Just in case you’ve come here today investigating where the spam email you received this morning came from, you’ll have to look elsewhere. Spammers used my “inphotos.org” domain name to send hundreds, if not thousands of spam messages and my poor server is receiving the brunt of dealing with the failed return messages from all over the world.

sample-spam.gif

I configured Postfix to accept up to 400 concurrent connections and they’ve been maxed out for the past several days.

$ ps auxw|grep -c smtp
401

That also means that if you sent me email over the last 2 days and I haven’t replied, send it again later. Your mail server may have timed out contacting my server. It should keep trying for 4 hours, but after that it will probably send you back an email saying the email was undeliverable. There’s not much I can do right now except ride out the storm and hope it finishes soon.

Update! The bounced emails are still flooding in. I changed the MX record for this domain and temporarily closed Postfix to outside connections so if you want to contact me, do so at donncha @ ocaoimh.ie instead, thanks!

O’Learys Camera World make me angry

OLearys Camera World Hmm. I’m seething! I’m angry! I’m pissed off! Yesterday I explained why I “reserve all rights” on my photographs. I want control over how and where they are used. I don’t want a photo of my 7 month old son to appear in an inappropriate context. There are other restrictions on usage. When I photograph people, I never get signed model release forms so those images cannot be used for commercial or marketing use. Also, as some of my images are on sale as fine art limited edition prints in a gallery in Kinsale they have a monetary value.

So, it was with some shock that I looked around O’Learys Camera World while waiting to have my lens looked at and I saw two of my images in an electronic photo frame. The two images are Clouds Move At Night and West Cork Landscape. There was also an image of St Finbarrs Cathedral which has been photographed to death and could be by anyone, and 2 images of a large manor-house I didn’t recognise.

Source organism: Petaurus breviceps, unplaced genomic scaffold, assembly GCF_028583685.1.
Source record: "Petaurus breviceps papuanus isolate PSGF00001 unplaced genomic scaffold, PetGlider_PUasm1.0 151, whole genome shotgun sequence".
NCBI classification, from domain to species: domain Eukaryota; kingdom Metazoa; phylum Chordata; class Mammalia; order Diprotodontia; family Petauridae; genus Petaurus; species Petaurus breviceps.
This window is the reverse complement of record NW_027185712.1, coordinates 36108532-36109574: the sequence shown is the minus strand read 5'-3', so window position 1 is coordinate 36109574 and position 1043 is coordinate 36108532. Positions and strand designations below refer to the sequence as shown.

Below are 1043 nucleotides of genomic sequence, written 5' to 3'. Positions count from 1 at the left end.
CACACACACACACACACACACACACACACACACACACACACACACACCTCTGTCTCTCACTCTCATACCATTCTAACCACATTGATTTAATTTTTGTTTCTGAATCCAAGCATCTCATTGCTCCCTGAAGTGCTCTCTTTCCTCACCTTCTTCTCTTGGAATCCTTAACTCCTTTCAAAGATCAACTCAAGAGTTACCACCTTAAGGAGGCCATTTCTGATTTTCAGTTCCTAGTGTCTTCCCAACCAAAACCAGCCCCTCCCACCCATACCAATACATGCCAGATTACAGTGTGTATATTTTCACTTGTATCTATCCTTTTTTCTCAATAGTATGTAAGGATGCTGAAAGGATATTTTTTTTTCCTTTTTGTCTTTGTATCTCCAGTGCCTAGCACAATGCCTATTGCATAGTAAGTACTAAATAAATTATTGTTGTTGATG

When I pointed out the images were mine and copyrighted, that they were downloaded from my photoblog or Flickr I was told they didn’t know how the images were on the device, that they were on it when they got the frame. It seems strange to me that a wholesale distributor of photo frames who probably distributes to many parts of the country and other countries would just happen to put pictures of Cork on their frames. If they do, I need to find out who that distributor is and work out a royalty scheme. If not, how long have my images been used to sell a €99 photo frame in a prominent city centre photography shop?

I can’t remember if I received an apology, I probably did, but they turned off the frame and took out the memory card and promised to wipe it clean. Do those photo frames come with memory cards?

After that, the purpose of my visit was to have my Sigma 10-20mm lens fixed. The M/AF switch fell out, and I noticed a crack in the plastic casing near the base. It has to be sent to Sigma’s HQ in Bandon and I’ll hear from them in a few days. There was also a €50 non-refundable deposit, which will be deducted from the cost of repair.

The whole experience leaves a bad taste in my mouth.